If you’re a fan indie rock or the live music scene at large, you will like this film. If you’re a fan of Radiohead’s Meeting People is Easy, you will like this film. If you are a fan of The National, you will really like this film. And if you find the Zach Galifianakis brand of humor funny, not only will you love this film, but you should mark it down as a must see.
Granted, Galifianakis is nowhere to be found in this 80 minute rockumentary, but his doppelganger is surely manifested in the form of one Tom Berninger, whose much-older brother Matt happens to be the lead singer of the band. The basic premise is easy; The National are about to embark on their biggest tour to date, and, in not having much opportunity to grow up and bond as brothers in their youth, Matt invites Tom out on the road as a roadie. Tom, a gifted artist, fledgling horror movie director and metal aficionado, decides to bring his HD camera along, because he’s “gonna make a documentary about the band.” Right, then.
As brothers, the Berningers couldn’t be any more different. Beyond art, they’re complete foils of each other: Matt is tall, handsome, broods a lot (as lead singers should) and commands respect. Tom is basically Galifianakis in the Hangover franchise, except he really is like Galifianakis. Naturally. He constantly invents new ways to fail and get on everyone’s nerves, to the point that in one scene, one of the tour managers asks to see a cut of the footage Tom has compiled because “people are concerned.” Tom’s a heavy drinker, but not the bumbling humours kind, and it’s oddly touching that Matt refers to his alcoholism as an “allergy”. Tom is completely impervious to the fact that he rubs everyone the wrong way, but the band itself doesn’t seem to mind, and really, for the sake of the documentary this is a very critical point. Tom sets out to make a film about the band, but it organically evolves into a story about two brothers trying to find common ground while one overachieves and one stands on the sidelines. In a rather poignant moment, Tom confesses to the camera, “My brother has always been the rock star, and I am not. I have to live with that.”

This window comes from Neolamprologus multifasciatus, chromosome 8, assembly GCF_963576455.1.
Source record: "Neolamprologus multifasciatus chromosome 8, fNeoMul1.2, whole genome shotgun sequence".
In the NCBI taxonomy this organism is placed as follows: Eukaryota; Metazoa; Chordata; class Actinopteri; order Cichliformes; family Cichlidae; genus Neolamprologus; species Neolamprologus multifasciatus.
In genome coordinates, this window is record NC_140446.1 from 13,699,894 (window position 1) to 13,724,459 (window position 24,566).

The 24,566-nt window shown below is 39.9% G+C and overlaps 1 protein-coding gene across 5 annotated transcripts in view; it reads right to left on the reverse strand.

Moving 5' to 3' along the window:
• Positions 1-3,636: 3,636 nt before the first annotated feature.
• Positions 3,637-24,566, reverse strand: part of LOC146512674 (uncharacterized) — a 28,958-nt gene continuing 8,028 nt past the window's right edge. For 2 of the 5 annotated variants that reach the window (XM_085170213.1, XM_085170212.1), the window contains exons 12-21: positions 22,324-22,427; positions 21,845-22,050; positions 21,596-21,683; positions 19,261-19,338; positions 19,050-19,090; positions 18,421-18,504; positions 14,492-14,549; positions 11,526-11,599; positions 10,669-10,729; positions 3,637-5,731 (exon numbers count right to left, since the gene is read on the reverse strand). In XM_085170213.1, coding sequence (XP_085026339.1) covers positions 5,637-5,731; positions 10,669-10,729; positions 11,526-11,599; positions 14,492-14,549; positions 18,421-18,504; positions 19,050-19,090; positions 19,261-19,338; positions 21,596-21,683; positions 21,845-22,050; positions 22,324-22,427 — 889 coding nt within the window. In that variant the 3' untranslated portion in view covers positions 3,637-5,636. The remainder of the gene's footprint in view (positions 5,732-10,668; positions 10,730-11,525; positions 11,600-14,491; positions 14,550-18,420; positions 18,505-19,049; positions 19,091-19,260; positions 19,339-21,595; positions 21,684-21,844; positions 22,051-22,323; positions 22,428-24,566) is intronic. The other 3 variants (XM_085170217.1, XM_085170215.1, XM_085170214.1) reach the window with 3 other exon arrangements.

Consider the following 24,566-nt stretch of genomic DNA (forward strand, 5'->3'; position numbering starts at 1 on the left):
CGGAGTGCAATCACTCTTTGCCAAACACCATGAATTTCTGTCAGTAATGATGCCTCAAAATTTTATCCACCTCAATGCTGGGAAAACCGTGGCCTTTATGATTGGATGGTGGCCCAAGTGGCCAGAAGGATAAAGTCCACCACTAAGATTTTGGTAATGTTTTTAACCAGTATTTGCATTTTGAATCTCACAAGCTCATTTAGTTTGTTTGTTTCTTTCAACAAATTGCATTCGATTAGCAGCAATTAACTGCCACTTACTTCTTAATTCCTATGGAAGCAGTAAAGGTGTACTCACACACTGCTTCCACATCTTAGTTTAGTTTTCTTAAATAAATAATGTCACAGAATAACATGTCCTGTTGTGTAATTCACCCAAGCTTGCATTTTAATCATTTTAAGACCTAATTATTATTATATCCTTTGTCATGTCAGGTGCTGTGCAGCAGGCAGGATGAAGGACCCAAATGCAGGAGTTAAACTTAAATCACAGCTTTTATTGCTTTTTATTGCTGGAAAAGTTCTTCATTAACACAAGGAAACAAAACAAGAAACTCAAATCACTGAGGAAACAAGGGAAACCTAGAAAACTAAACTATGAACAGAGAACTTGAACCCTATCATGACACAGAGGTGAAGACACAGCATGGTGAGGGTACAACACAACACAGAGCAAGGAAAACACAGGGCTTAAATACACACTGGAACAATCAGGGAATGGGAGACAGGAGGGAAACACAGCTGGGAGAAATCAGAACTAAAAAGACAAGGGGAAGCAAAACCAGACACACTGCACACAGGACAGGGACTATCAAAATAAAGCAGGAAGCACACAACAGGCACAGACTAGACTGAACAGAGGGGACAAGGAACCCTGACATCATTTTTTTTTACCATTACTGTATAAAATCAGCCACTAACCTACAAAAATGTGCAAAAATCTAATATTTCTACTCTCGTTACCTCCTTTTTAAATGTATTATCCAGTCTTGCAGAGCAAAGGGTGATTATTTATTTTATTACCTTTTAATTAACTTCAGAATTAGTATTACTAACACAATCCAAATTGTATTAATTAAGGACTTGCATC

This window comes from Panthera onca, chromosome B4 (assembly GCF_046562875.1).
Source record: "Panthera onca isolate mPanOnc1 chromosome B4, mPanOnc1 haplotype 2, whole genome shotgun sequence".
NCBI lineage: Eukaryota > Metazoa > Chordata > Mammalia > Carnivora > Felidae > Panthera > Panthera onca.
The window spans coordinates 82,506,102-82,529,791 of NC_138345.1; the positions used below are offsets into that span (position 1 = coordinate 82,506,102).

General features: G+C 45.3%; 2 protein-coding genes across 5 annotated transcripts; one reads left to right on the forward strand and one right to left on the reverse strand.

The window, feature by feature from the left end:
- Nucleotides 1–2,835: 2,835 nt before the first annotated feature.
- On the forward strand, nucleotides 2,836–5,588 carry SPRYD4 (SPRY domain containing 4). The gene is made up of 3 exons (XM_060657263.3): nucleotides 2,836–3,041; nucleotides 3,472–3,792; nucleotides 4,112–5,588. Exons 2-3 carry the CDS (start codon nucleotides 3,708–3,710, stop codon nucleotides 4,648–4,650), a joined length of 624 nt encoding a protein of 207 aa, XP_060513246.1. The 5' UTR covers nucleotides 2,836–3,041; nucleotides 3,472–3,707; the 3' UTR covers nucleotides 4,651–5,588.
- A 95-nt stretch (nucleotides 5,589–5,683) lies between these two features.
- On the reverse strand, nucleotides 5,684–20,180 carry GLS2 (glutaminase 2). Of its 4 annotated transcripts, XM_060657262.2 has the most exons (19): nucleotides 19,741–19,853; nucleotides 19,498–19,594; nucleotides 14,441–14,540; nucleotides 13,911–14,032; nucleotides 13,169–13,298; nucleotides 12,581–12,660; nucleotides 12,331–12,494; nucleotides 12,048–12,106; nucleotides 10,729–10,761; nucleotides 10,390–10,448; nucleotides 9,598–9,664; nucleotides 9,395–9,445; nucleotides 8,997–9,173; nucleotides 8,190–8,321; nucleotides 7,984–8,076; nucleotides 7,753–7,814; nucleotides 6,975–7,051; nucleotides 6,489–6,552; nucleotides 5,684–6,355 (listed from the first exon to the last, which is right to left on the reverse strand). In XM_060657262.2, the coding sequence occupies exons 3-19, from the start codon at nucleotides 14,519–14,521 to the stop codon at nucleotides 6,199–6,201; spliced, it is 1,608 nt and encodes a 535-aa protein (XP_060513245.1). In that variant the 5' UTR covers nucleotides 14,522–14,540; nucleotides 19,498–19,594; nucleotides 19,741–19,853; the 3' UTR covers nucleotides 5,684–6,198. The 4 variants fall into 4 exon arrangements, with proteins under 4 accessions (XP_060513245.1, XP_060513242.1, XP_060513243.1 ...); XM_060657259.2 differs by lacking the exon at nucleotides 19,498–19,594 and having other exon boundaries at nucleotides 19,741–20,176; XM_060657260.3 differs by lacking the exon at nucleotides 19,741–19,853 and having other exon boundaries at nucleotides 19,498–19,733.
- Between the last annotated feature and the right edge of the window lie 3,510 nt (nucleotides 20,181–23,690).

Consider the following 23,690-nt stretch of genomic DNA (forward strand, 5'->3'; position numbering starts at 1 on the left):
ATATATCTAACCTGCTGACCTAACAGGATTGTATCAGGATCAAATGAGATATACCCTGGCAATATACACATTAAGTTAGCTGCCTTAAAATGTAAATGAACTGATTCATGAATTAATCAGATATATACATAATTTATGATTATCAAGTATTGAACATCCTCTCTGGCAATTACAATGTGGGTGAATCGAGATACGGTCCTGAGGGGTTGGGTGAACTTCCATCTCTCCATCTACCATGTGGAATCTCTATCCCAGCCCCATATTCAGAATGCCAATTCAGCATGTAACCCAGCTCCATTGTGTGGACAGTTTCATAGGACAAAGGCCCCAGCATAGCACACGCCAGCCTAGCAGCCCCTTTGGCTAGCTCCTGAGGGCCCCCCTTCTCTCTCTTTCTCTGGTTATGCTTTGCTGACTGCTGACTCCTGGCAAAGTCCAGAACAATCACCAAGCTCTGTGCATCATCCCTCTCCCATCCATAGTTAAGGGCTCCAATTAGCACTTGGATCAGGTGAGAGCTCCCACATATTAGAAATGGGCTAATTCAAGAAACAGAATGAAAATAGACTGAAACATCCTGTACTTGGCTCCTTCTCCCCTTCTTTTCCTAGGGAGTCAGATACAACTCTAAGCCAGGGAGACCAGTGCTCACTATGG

Consider Mistaken for Strangers one of my top 3 films of this year’s Tribeca Film Festival. Perhaps its not the most in-depth look into a band that one could hope for, but in shedding light on the real-family issues that surround being related to a famous person—and not in a shallow, cheesy MTV reality sort of way—it covers some remarkable ground and should be considered in the canon of rockumentaries that actually provide insight that matters.
Final public screening: tonight at 9:30pm, SVA Theatre